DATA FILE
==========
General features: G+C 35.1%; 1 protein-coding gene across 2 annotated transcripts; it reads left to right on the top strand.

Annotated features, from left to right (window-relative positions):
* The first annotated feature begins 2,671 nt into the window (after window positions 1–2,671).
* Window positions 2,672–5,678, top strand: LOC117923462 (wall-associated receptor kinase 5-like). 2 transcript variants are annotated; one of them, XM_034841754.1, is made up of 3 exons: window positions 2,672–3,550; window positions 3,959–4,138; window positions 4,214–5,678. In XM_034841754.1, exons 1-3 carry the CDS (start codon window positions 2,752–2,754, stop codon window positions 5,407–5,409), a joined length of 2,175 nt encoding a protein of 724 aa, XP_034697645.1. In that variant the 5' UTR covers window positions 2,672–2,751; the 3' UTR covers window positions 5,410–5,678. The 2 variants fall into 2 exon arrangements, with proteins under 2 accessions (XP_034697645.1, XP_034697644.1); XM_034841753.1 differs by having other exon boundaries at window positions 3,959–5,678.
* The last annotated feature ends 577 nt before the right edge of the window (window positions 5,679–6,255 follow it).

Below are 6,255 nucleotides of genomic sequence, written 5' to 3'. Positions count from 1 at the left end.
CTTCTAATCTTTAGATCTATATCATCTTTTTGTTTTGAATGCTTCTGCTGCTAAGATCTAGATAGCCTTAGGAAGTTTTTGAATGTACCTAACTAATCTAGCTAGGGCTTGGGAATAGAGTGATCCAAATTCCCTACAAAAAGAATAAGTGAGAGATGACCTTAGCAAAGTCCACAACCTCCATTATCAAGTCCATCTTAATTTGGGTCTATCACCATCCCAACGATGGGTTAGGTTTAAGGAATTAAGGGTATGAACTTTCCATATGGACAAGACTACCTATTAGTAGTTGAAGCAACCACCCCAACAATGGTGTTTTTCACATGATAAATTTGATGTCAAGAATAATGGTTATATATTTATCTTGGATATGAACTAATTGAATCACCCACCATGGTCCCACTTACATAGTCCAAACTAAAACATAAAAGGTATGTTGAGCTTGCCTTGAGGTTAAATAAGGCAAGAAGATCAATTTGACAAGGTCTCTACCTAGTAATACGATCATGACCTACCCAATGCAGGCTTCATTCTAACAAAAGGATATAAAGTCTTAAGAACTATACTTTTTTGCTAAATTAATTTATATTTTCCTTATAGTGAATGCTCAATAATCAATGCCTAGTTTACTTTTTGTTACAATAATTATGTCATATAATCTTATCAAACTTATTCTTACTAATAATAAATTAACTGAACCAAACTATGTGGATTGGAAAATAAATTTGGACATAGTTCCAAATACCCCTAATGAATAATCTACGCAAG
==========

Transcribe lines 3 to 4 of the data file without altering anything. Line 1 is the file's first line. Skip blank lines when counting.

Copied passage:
* The first annotated feature begins 2,671 nt into the window (after window positions 1–2,671).
* Window positions 2,672–5,678, top strand: LOC117923462 (wall-associated receptor kinase 5-like). 2 transcript variants are annotated; one of them, XM_034841754.1, is made up of 3 exons: window positions 2,672–3,550; window positions 3,959–4,138; window positions 4,214–5,678. In XM_034841754.1, exons 1-3 carry the CDS (start codon window positions 2,752–2,754, stop codon window positions 5,407–5,409), a joined length of 2,175 nt encoding a protein of 724 aa, XP_034697645.1. In that variant the 5' UTR covers window positions 2,672–2,751; the 3' UTR covers window positions 5,410–5,678. The 2 variants fall into 2 exon arrangements, with proteins under 2 accessions (XP_034697645.1, XP_034697644.1); XM_034841753.1 differs by having other exon boundaries at window positions 3,959–5,678.